The United Kingdom’s slim decision to vote for Brexit and leave the EU has left its younger citizens worried about their economic future.
Young Britons strongly preferred to remain in the European Union, with pollsters reporting that 75 percent of voters aged 18-24 voted for Remain. Daily Telegraph reporter Ben Riley-Smith tweeted the age breakdown of the Remain voters, showing that older voters strongly preferred to secede while millennials strongly favored staying. The Intercept’s Murtaza Hussain tweeted that the Brexit vote showed that the “older generation voted for a future the younger don’t want.”
HOW AGES VOTED
18-24: 75% Remain
25-49: 56% Remain
50-64: 44% Remain
65+: 39% Remain#EUref
— Ben Riley-Smith (@benrileysmith) June 23, 2016
Age breakdown on Brexit polls tells underlying story. Older generation voted for a future the younger don’t want: pic.twitter.com/kMPECqQF6u
— Murtaza Hussain (@MazMHussain) June 24, 2016
Twitter user @AD7863 captured a comment from a young “Remain” voter written at the end of aFinancial Times article that perfectly described not only the opportunities that had been deprived from younger generations as a result of Brexit, but the ominous harbinger of things to come in a new Britain ruled by nationalists favoring Brexit. As of this writing, the tweet has over 25,000 retweets.
A quick note on the first three tragedies. Firstly, it was the working classes who voted for us to leave because they were economically disregarded, and it is they who will suffer the most in the short term. They have merely swapped one distant and unreachable elite for another.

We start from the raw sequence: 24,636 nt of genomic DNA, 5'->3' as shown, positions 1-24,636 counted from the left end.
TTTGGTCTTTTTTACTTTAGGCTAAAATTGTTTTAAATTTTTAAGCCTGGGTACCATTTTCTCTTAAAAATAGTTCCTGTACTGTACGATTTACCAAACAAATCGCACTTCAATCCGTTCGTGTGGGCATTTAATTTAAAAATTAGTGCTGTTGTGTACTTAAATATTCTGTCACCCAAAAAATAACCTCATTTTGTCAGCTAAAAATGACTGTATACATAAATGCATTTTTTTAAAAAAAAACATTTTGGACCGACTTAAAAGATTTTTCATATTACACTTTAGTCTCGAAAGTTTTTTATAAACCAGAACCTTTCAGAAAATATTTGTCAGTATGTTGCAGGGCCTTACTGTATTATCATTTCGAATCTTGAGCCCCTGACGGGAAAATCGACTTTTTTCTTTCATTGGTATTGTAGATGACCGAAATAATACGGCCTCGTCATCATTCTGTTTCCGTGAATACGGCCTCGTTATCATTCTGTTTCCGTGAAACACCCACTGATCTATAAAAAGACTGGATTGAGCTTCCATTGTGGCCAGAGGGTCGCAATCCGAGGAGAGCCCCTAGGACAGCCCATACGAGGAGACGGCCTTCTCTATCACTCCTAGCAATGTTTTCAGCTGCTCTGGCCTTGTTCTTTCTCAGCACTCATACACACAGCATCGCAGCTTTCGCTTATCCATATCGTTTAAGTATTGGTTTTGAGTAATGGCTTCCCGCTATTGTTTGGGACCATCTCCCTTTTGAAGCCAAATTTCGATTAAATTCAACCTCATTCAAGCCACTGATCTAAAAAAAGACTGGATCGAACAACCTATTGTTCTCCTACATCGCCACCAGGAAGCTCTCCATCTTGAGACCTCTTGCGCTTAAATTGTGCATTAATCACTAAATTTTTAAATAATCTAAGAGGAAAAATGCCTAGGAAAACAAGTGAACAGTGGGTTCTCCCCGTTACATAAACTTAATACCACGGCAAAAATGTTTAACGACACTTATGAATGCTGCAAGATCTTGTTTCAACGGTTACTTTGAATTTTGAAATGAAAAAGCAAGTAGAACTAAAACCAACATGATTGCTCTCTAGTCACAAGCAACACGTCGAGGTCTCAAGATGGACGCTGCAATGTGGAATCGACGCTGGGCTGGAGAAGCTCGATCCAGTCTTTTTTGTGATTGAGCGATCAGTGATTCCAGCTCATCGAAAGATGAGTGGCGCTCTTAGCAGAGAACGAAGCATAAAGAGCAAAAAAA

Secondly, the younger generation has lost the right to live and work in 27 other countries. We will never know the full extent of the lost opportunities, friendships, marriages and experiences we will be denied. Freedom of movement was taken away by our parents, uncles, and grandparents in a parting blow to a generation that was already drowning in the debts of our predecessors.
Thirdly and perhaps most significantly, we now live in a post-factual democracy. When the facts met the myths they were as useless as bullets bouncing off the bodies of aliens in a HG Wells novel. When Michael Gove said, ‘The British people are sick of experts,’ he was right. But can anybody tell me the last time a prevailing culture of anti-intellectualism has led to anything other than bigotry?
As it turns out, many of the older Britons who voted for Brexit may have done so on false pretenses. Earlier on Friday, US Uncut reported that UK Independence Party leader Nigel Farage, who claimed that the UK would have £350 million pounds more each week to spend on the National Health Services, admitted that the oft-repeated campaign promise was a lie.
Tom Cahill is a writer for US Uncut based in the Pacific Northwest. He specializes in coverage of political, economic, and environmental news. You can contact him via email email@example.com.